A perfect accompaniment to your St. Patrick’s day libations. We made it to celebrate Joel’s birthday this year, see photos here. This Chocolate Stout Cake contains 1 cup of beer and leaves you with enough to drink afterward. Cheers!

Modified from NYT Chocolate Guinness Cake Recipe.


  • 1 buttered 9in springform pan with parchment paper
  • 1 cup Samuel Smith’s Chocolate Stout
  • 10 tablespoons (1 stick plus 2 tablespoons) salted butter
  • ¾ cup unsweetened dark chocolate cocoa
  • 2 cups sugar
  • ¾ cup full-fat greek yogurt
  • 2 large eggs at room temperature
  • 1 tablespoon vanilla extract
  • 2 cups all-purpose flour
  • 2 ½ teaspoons baking soda


  • 2 cups confectioners’ sugar
  • 8 ounces cream cheese at room temperature
  • 8 tablespoons (1 stick) salted butter, softened
  • 1-4 tablespoons heavy cream or Bailey’s Irish Cream (!)

Chocolate Stout Cake`


Make the cake. Preheat your oven to 350 degrees Fahrenheit. Butter a 9-inch springform pan, we recommend using Patisse brand, and then line it with parchment paper. Under low heat, melt the butter in a large saucepan with chocolate stout. Stir occasionally. Once the butter has melted remove the pan from the heat and stir in the dark chocolate cocoa and sugar.

In another bowl mix the greek yogurt, eggs, and vanilla together. Then add this to the saucepan with the beer and butter. Next, whisk in the flour and baking soda until there are no lumps. Pour the batter into the pan. Bake 50 minutes. Then let cool completely.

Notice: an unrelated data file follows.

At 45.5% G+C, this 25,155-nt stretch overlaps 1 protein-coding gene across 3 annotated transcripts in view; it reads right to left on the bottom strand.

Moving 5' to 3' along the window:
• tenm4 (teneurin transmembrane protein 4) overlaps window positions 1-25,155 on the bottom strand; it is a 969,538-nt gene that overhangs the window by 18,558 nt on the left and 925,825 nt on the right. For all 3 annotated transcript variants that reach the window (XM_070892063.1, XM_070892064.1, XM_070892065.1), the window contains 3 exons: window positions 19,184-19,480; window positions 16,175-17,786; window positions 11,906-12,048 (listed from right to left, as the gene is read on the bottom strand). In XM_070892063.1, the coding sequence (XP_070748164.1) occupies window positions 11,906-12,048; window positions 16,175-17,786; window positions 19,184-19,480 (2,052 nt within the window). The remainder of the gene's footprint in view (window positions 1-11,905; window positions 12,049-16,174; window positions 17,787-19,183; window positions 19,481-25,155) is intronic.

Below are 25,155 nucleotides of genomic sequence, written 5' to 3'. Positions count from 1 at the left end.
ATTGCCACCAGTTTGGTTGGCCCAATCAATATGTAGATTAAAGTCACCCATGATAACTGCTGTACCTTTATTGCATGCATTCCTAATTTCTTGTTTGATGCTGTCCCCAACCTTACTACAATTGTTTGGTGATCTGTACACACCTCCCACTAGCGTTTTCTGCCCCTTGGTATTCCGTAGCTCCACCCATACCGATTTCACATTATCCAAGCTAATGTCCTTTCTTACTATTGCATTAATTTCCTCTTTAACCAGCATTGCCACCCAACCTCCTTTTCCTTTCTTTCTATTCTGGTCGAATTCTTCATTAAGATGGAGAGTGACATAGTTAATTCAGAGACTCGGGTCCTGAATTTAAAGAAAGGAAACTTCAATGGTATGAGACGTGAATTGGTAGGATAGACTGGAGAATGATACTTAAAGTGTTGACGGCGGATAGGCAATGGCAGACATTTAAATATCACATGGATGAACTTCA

While the cake is cooling mix up the frosting. Beat the butter until light. Add in the cream cheese and beat until well combined and light. Scraping down the bowl as needed. Add heavy cream or Bailey’s Irish Cream if you’re feeling lucky, and mix until smooth and spreadable. Add the confectioner’s sugar in small batches. If the mixture is too stiff add cream by the tablespoon and if it is too runny add more confectioner’s sugar. It should be stiff, but spreadable. Remove the cake from the pan and frost just the top. It should look like the froth on freshly poured beer. Tastes even better the next day!